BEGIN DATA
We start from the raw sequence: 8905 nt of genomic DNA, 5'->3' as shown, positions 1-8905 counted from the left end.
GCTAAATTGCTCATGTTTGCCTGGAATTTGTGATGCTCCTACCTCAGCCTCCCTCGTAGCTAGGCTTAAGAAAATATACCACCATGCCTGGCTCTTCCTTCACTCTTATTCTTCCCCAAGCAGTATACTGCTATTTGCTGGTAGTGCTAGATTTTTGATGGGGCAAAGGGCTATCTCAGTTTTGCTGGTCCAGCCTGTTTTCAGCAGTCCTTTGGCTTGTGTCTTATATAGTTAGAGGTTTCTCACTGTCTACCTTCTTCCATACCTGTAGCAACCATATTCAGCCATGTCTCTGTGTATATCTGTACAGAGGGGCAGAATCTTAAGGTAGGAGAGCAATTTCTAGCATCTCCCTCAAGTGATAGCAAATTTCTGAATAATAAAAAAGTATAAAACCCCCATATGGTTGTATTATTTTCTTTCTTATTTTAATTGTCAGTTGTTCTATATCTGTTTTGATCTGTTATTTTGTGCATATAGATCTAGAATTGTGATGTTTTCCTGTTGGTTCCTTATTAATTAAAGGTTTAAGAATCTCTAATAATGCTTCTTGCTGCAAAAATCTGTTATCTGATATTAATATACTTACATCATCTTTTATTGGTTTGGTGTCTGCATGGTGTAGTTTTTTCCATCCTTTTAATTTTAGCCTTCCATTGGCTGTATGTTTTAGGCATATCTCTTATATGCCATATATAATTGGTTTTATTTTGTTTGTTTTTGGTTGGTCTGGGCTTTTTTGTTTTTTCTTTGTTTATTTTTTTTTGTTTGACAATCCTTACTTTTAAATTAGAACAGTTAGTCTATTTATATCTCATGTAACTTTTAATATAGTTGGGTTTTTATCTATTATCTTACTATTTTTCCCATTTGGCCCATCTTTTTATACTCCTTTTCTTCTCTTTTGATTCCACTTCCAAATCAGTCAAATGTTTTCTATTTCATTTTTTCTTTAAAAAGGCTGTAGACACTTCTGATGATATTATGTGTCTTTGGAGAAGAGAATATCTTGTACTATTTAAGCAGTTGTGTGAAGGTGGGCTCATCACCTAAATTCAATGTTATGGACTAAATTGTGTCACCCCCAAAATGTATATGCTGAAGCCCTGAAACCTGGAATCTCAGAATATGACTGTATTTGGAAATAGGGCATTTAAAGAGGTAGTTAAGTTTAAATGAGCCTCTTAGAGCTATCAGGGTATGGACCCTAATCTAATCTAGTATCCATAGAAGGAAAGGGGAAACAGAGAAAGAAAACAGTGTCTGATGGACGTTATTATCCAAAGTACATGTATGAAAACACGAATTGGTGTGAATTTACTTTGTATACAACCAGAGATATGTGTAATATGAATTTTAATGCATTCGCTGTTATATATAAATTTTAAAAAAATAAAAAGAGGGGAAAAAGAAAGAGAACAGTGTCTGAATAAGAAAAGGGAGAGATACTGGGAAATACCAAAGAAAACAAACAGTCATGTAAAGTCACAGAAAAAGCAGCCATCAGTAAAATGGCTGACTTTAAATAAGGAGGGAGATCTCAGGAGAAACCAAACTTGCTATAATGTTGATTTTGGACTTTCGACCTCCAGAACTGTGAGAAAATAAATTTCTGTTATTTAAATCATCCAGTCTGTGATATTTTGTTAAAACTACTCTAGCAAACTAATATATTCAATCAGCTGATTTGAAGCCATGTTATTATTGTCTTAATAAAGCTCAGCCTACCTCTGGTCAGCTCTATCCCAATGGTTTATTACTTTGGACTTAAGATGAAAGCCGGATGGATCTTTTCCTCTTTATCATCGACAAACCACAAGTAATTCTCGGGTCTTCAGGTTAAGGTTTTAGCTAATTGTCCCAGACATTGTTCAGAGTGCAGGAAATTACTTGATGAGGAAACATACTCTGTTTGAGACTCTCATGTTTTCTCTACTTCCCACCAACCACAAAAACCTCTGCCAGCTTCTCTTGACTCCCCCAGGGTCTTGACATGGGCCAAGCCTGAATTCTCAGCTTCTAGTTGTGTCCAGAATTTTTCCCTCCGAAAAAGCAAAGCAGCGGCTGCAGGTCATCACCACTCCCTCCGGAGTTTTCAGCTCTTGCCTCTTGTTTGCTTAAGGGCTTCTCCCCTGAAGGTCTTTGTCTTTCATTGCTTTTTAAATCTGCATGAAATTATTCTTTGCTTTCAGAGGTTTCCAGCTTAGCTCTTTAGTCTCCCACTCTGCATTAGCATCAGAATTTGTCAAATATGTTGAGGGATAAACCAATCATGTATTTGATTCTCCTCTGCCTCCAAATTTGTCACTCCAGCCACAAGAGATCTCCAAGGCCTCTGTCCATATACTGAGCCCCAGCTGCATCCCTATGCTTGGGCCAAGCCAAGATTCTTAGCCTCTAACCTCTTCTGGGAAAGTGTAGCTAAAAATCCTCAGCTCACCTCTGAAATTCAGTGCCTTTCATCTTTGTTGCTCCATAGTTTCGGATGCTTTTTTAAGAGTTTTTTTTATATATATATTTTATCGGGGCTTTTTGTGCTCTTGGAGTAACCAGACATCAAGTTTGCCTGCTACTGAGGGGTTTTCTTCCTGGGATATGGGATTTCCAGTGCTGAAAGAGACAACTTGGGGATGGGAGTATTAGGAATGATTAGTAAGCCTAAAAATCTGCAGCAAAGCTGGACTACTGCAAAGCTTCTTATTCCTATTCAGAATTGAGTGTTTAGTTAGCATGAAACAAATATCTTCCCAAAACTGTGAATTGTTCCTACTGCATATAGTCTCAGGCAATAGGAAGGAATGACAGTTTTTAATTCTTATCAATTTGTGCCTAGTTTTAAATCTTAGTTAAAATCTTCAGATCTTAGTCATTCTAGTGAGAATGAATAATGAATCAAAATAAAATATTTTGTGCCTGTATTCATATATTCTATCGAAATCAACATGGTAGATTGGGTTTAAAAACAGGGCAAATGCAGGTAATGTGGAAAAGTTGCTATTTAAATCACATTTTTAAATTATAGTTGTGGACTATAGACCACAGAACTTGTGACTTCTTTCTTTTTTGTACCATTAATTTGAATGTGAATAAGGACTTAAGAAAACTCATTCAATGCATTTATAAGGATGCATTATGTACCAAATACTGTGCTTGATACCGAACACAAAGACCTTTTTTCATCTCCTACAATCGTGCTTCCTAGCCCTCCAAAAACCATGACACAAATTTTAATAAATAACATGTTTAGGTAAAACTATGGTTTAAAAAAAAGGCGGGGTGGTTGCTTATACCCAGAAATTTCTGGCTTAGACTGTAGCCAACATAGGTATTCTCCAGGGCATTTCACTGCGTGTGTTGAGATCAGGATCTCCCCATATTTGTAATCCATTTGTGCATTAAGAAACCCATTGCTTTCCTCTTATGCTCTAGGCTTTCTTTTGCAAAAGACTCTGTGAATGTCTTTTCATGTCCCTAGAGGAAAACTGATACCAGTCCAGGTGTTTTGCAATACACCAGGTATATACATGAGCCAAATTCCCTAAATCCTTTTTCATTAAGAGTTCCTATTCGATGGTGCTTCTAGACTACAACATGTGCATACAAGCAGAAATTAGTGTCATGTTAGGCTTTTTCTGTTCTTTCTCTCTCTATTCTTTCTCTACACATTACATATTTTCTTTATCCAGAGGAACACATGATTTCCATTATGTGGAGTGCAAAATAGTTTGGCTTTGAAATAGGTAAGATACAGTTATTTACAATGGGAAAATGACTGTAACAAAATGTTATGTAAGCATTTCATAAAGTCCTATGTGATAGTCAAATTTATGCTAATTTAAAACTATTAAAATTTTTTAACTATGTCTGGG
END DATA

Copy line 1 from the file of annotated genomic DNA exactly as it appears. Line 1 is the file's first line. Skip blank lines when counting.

We start from the raw sequence: 8905 nt of genomic DNA, 5'->3' as shown, positions 1-8905 counted from the left end.